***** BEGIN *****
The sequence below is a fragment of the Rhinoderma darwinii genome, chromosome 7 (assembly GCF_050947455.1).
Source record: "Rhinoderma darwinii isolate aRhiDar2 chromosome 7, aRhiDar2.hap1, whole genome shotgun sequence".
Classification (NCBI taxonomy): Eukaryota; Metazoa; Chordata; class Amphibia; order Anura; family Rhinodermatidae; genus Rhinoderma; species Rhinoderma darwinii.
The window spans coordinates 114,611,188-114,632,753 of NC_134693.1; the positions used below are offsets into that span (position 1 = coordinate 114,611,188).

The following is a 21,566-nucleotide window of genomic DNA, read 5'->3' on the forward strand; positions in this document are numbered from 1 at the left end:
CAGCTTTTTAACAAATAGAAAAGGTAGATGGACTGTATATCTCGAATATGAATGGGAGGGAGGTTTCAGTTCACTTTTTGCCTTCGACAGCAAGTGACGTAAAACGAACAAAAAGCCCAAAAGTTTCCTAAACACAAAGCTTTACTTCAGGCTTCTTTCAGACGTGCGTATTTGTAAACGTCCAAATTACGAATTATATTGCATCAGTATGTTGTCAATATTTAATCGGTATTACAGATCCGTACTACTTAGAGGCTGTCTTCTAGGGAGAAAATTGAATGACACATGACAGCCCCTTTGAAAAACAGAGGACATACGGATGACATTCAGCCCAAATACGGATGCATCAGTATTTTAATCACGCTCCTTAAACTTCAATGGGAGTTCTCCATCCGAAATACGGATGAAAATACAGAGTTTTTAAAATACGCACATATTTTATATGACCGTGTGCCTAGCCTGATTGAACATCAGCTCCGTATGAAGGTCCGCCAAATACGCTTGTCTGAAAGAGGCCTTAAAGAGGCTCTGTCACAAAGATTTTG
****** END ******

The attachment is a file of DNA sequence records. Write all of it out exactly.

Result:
The sequence below is a fragment of the Rhinoderma darwinii genome, chromosome 7 (assembly GCF_050947455.1).
Source record: "Rhinoderma darwinii isolate aRhiDar2 chromosome 7, aRhiDar2.hap1, whole genome shotgun sequence".
Classification (NCBI taxonomy): Eukaryota; Metazoa; Chordata; class Amphibia; order Anura; family Rhinodermatidae; genus Rhinoderma; species Rhinoderma darwinii.
The window spans coordinates 114,611,188-114,632,753 of NC_134693.1; the positions used below are offsets into that span (position 1 = coordinate 114,611,188).

The following is a 21,566-nucleotide window of genomic DNA, read 5'->3' on the forward strand; positions in this document are numbered from 1 at the left end:
CAGCTTTTTAACAAATAGAAAAGGTAGATGGACTGTATATCTCGAATATGAATGGGAGGGAGGTTTCAGTTCACTTTTTGCCTTCGACAGCAAGTGACGTAAAACGAACAAAAAGCCCAAAAGTTTCCTAAACACAAAGCTTTACTTCAGGCTTCTTTCAGACGTGCGTATTTGTAAACGTCCAAATTACGAATTATATTGCATCAGTATGTTGTCAATATTTAATCGGTATTACAGATCCGTACTACTTAGAGGCTGTCTTCTAGGGAGAAAATTGAATGACACATGACAGCCCCTTTGAAAAACAGAGGACATACGGATGACATTCAGCCCAAATACGGATGCATCAGTATTTTAATCACGCTCCTTAAACTTCAATGGGAGTTCTCCATCCGAAATACGGATGAAAATACAGAGTTTTTAAAATACGCACATATTTTATATGACCGTGTGCCTAGCCTGATTGAACATCAGCTCCGTATGAAGGTCCGCCAAATACGCTTGTCTGAAAGAGGCCTTAAAGAGGCTCTGTCACAAAGATTTTG